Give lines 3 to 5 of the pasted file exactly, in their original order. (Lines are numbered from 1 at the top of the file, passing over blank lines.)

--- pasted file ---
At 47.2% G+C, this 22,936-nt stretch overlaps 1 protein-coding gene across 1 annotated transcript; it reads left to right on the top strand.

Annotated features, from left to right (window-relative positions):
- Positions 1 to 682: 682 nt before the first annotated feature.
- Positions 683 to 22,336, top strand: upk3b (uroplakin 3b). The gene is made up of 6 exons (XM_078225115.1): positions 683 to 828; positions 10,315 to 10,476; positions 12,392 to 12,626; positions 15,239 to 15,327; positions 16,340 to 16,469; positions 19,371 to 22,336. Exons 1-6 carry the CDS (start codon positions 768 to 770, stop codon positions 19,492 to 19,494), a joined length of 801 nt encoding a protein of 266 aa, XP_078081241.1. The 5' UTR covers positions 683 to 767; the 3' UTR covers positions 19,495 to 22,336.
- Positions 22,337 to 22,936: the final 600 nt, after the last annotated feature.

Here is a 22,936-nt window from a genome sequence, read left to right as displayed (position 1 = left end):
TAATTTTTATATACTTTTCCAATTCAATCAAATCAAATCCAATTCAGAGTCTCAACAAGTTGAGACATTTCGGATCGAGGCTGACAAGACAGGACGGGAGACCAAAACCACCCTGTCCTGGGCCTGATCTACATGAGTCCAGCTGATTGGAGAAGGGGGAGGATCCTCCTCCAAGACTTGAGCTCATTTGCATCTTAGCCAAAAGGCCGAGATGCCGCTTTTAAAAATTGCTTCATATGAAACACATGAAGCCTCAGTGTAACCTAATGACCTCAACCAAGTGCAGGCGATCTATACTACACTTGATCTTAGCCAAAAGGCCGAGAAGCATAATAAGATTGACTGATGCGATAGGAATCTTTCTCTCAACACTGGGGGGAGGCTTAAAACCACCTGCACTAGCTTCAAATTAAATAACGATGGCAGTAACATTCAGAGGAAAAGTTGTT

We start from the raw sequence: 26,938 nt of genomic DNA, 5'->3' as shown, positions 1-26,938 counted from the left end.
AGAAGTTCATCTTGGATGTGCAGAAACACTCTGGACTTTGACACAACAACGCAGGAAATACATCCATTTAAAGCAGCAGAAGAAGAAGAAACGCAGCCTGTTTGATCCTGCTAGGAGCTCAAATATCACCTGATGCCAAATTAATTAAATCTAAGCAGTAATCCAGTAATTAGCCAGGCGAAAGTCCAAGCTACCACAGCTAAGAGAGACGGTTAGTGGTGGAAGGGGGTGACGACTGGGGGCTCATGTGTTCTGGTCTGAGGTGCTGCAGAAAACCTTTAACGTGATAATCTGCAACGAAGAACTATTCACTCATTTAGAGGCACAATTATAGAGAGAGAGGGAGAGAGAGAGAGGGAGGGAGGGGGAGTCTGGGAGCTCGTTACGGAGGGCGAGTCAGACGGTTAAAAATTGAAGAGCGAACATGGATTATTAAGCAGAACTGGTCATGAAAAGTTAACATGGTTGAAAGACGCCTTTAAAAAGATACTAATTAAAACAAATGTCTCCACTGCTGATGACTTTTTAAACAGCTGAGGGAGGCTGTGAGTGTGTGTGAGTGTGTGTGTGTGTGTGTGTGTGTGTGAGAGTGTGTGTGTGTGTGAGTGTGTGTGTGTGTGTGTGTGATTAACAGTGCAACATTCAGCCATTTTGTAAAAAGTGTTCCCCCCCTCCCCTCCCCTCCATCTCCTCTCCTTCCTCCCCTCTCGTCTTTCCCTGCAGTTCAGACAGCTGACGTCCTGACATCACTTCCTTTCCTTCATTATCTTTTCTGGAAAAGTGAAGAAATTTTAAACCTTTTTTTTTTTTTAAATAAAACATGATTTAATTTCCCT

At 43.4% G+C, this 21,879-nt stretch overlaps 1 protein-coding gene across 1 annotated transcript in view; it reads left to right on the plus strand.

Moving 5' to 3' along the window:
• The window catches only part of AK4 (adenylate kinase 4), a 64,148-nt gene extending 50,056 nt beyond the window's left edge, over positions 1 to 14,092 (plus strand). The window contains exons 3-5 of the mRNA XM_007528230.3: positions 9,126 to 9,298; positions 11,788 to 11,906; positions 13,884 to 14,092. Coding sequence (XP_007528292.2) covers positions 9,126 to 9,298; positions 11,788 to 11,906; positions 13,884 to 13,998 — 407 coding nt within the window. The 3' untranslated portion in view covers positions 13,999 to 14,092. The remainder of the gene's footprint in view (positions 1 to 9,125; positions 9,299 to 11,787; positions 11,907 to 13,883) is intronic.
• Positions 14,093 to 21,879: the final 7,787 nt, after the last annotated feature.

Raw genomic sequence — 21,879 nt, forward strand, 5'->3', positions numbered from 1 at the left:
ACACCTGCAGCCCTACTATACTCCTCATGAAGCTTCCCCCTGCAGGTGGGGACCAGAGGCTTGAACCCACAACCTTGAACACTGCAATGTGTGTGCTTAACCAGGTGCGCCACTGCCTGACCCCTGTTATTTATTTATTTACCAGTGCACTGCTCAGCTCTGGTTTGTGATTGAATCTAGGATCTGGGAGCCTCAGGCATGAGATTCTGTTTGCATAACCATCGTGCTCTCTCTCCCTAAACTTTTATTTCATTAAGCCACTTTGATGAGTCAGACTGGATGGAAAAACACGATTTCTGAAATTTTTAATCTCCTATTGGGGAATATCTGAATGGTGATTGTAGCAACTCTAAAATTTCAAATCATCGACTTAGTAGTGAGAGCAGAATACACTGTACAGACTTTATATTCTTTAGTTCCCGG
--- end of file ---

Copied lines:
- Positions 1 to 682: 682 nt before the first annotated feature.
- Positions 683 to 22,336, top strand: upk3b (uroplakin 3b). The gene is made up of 6 exons (XM_078225115.1): positions 683 to 828; positions 10,315 to 10,476; positions 12,392 to 12,626; positions 15,239 to 15,327; positions 16,340 to 16,469; positions 19,371 to 22,336. Exons 1-6 carry the CDS (start codon positions 768 to 770, stop codon positions 19,492 to 19,494), a joined length of 801 nt encoding a protein of 266 aa, XP_078081241.1. The 5' UTR covers positions 683 to 767; the 3' UTR covers positions 19,495 to 22,336.
- Positions 22,337 to 22,936: the final 600 nt, after the last annotated feature.